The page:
Book Review: The Yellow Wallpaper by Charlotte Perkins Gilman

8217236Title: The Yellow Wallpaper

Author: Charlotte Perkins Gilman

Genre: Classic, Short Stories, Horror

Number of Pages (Kindle edition): 63

Date Published: first published January of 1892

Synopsis (through Goodreads):

First published in 1892, “The Yellow Wallpaper” is written as the secret journal of a woman who, failing to relish the joys of marriage and motherhood, is sentenced to a country rest cure. Though she longs to write, her husband and doctor forbid it, prescribing instead complete passivity. In the involuntary confinement of her bedroom, the hero creates a reality of her own beyond the hypnotic pattern of the faded yellow wallpaper–a pattern that has come to symbolize her own imprisonment. Narrated with superb psychological and dramatic precision, “The Yellow Wallpaper” stands out not only for the imaginative authenticity with which it depicts one woman’s descent into insanity, but also for the power of its testimony to the importance of freedom and self-empowerment for women.

Rating: ★★★★☆ (4 of 5)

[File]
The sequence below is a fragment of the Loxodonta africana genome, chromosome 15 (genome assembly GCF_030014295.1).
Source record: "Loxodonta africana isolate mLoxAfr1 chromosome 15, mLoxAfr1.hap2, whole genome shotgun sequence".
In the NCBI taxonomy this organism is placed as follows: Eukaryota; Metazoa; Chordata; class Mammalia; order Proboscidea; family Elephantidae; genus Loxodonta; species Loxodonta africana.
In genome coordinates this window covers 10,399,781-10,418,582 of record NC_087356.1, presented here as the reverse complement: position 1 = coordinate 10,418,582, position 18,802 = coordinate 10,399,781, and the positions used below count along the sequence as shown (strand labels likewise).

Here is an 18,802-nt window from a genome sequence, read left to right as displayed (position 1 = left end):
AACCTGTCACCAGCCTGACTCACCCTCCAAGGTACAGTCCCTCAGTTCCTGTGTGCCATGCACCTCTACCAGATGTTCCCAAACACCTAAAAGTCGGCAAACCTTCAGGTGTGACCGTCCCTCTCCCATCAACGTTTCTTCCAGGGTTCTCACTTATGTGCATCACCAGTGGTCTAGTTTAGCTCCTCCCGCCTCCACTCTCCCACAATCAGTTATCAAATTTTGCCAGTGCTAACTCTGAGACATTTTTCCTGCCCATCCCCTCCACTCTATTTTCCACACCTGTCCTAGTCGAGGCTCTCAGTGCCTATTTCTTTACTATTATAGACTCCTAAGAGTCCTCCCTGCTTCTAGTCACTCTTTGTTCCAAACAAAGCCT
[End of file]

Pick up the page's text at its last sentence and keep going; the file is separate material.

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I’ll keep this short and to the point mainly because I have hardly anything to comment into this. This is, after all, in the classics league. I don’t think further personal interpretation is needed. Another factor is that it’s a short piece so I think it’s just fitting to keep my thoughts on it brief.

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Book Review: We Were Young by Fortesa Latifi

26866079Title: We Were Young

Author: Fortesa Latifi

Genre: Poetry, Nonfiction

Date Published: September of 2015

Publisher: Where Are You Press

Synopsis (through Goodreads):

This is the second book by Fortesa Latifi.

In her sophomore collection of poetry, Fortesa revisits themes from past writings with a new maturity. We Were Young explores the heartbreaks, hangovers, and hang ups associated with growing up.

Rating: ★★☆☆☆ (2 of 5)

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I enjoy poetry books in most cases. I love the rawness, the simplicity of how a writer can just pour out his/her heart out on it. It seems like a simple channel of creativity but at the same time a complex one, as well. I feel like poems is such a very close thing to the heart. That’s why I felt a little down upon reading We Were Young. I wanted to like it but half the time I was just reading it–not feeling the words. I couldn’t find any connection with what is in the written word…and I felt like I was doing something wrong or perhaps I might have been distracted? I don’t understand how half the time I was just there, not really understanding what’s happening. I’m not sure if this was a fault of mine upon reading, I mean, I might not have been the general demographic that this work has been going for?